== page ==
A year or so ago indieberlin decided it wanted to embrace the language of the land that it lives in. Well I mean we try to anyway, but it doesn’t seem to work so well. So while stumbling through a late-night burlesque club, exotically dressed ladies delicately disrobing in the background, we met Claudia Rapp, who turned out to be a a literary translator, writer and lady of taste and style, we asked her to come aboard to the good ship indieberlin. Claudia will of course be not only presenting her books for sale and perusal at the indieberlin Book Fair Thing in Posh Teckel on Saturday 7th November, she will also be reading from her work and giving a talk in the afternoon on a. what to think about when getting your work translated, and b. what to do if you want to be a literary translator yourself. Here’s Claudia in interview (in English for some reason, she’ll explain it all), enjoy:
Claudia: First off, I work as a translator. So I travel back and forth between English and my native German all the time. Here are my English answers. My German ones would probably be a little different.
indieberlin: What are your ambitions for your writing career?
Claudia: Find readers and make them feel stuff. Especially yearning. I love it when I read something and it makes me yearn for I don’t even know what. That is what I’d like to elicit with my books.
Listen to Claudia Rapp at the indieberlin Book Fair Thing in Posh Teckel on 7.11 both read from her work and speak about literary translation from both sides of the mirror
indieberlin: Which writers inspire you?
Claudia: John Steinbeck, Edgar Allan Poe, Stephen Crane, Pamela Des Barres, The Bloggess
“An exalted musician and a straightlaced female detective try to solve a case of mass teenage suicides while testing each other’s patience”
indieberlin: What are you working on at the moment?
Claudia: Let me try to wrap it up nicely… An exalted musician and a straightlaced female detective try to solve a case of mass teenage suicides while testing each other’s patience. With a lot of motifs stolen from Jane Eyre. My tentative tagline so far: Forget Grey. ‘Cause this guy is pitch black… And the girl is like white bread with surprising bite. Something along those lines anyway.
indieberlin: What genre are your books?
Claudia: Ah, the pesky matter of genre! I wrote a small thriller set at my home university, a short novel on finding yourself through getting away (Maybe it’s Eat Pray Love without the praying, but with more Hawaii?), and a time travel groupie adventure. It’s complicated.
indieberlin: Where do your ideas come from?
Claudia: Life, music, the internet, reading, the news, my crazy head.
“The only time I had to look up names was when I created characters that lived in Medieval Finland”
indieberlin: How important are names to you in your books? Do you choose the names based on liking the way it sounds or the meaning? Do you have any name choosing resources you recommend?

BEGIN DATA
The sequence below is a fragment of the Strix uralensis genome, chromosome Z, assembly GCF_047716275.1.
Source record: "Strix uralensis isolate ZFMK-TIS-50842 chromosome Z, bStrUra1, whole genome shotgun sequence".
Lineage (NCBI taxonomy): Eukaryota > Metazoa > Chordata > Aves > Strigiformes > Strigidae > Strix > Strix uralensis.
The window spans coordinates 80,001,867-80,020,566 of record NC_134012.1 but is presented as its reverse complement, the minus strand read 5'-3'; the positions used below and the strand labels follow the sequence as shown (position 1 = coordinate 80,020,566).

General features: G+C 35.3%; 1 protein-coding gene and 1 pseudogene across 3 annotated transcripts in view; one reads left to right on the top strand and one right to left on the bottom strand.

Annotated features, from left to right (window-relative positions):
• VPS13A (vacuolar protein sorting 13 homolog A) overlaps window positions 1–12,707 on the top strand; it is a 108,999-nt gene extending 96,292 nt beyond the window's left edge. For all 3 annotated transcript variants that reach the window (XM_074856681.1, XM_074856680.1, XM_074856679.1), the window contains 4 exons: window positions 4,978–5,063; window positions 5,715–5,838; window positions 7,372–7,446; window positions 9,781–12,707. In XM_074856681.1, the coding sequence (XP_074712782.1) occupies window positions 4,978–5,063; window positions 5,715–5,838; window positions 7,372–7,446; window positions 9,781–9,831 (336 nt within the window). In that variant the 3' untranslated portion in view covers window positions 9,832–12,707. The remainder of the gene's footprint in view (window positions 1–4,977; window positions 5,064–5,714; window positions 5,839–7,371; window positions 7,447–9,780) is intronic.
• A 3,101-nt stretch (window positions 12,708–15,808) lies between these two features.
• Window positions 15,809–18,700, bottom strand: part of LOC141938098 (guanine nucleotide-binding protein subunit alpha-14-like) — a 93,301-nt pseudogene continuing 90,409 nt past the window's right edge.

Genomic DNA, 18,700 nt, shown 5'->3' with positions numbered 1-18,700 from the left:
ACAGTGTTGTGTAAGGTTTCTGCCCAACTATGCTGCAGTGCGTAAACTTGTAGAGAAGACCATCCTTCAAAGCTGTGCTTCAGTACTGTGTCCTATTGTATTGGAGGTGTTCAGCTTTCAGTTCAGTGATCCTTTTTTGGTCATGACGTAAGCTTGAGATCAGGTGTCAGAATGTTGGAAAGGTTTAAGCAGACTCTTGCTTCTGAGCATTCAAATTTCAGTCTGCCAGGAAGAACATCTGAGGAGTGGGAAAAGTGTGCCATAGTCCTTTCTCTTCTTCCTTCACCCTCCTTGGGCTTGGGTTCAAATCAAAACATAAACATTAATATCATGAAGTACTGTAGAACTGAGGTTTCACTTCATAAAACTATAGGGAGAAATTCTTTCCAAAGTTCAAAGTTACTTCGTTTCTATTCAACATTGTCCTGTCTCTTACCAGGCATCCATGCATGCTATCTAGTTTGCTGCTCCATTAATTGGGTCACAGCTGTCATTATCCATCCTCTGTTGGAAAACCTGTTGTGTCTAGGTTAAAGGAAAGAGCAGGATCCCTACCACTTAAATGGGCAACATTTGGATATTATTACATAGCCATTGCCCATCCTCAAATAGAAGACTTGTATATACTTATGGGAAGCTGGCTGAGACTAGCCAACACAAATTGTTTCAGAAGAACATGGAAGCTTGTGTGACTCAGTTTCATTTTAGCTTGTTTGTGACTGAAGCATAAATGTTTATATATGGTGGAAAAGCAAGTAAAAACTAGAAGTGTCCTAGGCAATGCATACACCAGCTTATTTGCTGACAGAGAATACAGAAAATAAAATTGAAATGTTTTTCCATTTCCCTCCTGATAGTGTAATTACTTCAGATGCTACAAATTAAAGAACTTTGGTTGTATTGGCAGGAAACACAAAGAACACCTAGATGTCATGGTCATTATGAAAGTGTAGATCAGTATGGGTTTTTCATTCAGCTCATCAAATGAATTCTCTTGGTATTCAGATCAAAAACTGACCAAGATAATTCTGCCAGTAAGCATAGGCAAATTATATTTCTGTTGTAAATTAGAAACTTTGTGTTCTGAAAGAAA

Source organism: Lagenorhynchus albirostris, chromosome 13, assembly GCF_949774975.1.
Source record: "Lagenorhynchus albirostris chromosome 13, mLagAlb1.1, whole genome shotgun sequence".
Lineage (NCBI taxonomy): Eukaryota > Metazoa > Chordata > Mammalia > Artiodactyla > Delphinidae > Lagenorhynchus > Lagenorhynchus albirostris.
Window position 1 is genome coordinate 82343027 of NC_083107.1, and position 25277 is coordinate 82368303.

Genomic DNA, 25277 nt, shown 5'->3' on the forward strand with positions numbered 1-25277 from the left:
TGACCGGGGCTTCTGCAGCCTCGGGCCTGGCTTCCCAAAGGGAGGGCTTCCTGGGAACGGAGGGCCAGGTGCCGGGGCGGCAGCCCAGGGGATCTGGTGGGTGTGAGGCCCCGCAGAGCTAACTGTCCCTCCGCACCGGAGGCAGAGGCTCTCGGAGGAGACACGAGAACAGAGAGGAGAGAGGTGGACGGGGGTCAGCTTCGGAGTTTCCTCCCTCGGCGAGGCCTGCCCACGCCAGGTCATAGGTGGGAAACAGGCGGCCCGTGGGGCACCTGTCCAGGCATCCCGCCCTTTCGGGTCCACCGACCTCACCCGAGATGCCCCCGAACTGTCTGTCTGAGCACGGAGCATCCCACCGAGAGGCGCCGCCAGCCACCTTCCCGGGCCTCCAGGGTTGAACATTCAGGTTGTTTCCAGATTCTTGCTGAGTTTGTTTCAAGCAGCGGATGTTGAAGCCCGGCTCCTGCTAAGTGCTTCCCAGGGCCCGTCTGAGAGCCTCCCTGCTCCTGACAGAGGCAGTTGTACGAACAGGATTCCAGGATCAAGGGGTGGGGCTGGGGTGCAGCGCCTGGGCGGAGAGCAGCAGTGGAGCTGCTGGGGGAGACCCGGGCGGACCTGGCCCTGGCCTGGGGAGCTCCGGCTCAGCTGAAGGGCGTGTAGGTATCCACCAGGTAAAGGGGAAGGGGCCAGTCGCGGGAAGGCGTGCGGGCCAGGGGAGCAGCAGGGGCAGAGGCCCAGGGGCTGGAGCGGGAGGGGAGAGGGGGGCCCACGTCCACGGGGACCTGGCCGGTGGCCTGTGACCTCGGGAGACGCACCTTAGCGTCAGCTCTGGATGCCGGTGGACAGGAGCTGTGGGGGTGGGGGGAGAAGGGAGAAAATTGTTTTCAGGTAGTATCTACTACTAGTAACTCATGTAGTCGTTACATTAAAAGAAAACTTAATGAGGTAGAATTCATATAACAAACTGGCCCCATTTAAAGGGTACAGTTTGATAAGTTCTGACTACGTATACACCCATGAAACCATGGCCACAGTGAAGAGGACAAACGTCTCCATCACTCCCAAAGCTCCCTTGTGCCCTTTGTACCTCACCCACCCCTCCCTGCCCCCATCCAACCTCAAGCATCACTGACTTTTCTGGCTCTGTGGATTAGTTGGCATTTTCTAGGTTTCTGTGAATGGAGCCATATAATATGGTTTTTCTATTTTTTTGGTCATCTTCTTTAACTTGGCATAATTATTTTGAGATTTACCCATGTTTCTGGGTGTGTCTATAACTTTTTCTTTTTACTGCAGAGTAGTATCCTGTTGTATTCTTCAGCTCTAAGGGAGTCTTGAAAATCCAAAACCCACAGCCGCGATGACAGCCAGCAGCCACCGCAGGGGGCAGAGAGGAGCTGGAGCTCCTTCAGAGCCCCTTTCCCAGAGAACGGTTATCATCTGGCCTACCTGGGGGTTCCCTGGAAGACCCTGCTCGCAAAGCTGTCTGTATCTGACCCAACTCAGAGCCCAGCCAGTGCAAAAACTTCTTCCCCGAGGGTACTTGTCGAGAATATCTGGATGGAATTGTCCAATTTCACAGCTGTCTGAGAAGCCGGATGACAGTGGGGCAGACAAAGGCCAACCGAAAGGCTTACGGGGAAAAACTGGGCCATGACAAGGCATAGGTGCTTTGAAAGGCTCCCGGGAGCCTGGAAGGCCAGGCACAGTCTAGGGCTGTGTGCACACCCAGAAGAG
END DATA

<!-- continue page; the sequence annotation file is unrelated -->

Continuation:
Claudia: The names just come to me. When I imagine my characters, their names sort of suggest themselves to me. The only time I had to look up names was when I created characters that lived in Medieval Finland.
indieberlin: What is the hardest thing about writing?
Claudia: Finding the time, i.e. earning enough money so you have spare time (and spare mind).
indieberlin: How do you publish (self-publishing, amazon, traditional press, etc) and why?
Claudia: I tried both, self-publishing (via amazon’s kdp/createspace and BoD so far) and with a wonderful small publisher, Amrûn. I’d do both again in a heartbeat, depending on the kind of book I’m writing. It’s hard to make a general statement about which is “better,” because that totally depends on your abilities/willingness to do stuff, on the book or genre you write, on the marketability of your stuff…
“Don’t expect fame and fortune, but if you’ve got the itch, do it!”
indieberlin: Where can you see yourself in 5 years time?
Claudia: In lots of places. Probably still here in Berlin, writing, translating, organizing readings and such. But who knows. If the political climate veers further to the right, I might go find sunnier pastures. If a cool opportunity arises, I might just pack up and go to Finland, Iceland, Malta, the U.S. West coast, Hawaii, Hong Kong, or some other place I have no idea about yet. Those are just a few I’ve been to or am interested in…
indieberlin: What advice would you give to aspiring writers?
Claudia: Don’t expect fame and fortune, but if you’ve got the itch, do it!
Claudia Rapp appears at the indieberlin Book Fair in Posh Teckel on 7th November, speaking about literary translation for and from writers – and reading from her book
Photo of Claudia Rapp by Claudia-Rapp photo by Christian Hartz of genuss-fotografie.de
Noel Maurice is one of the founders of indieberlin. Originally from the UK via a childhood in Johannesburg, he has been resident in Berlin since 1991. Describing himself as a ‘recovering musician’, he is the author of The Berlin Diaires, a trilogy detailing the East Berlin art and squat scene of the early 90s, available on Amazon and through this site.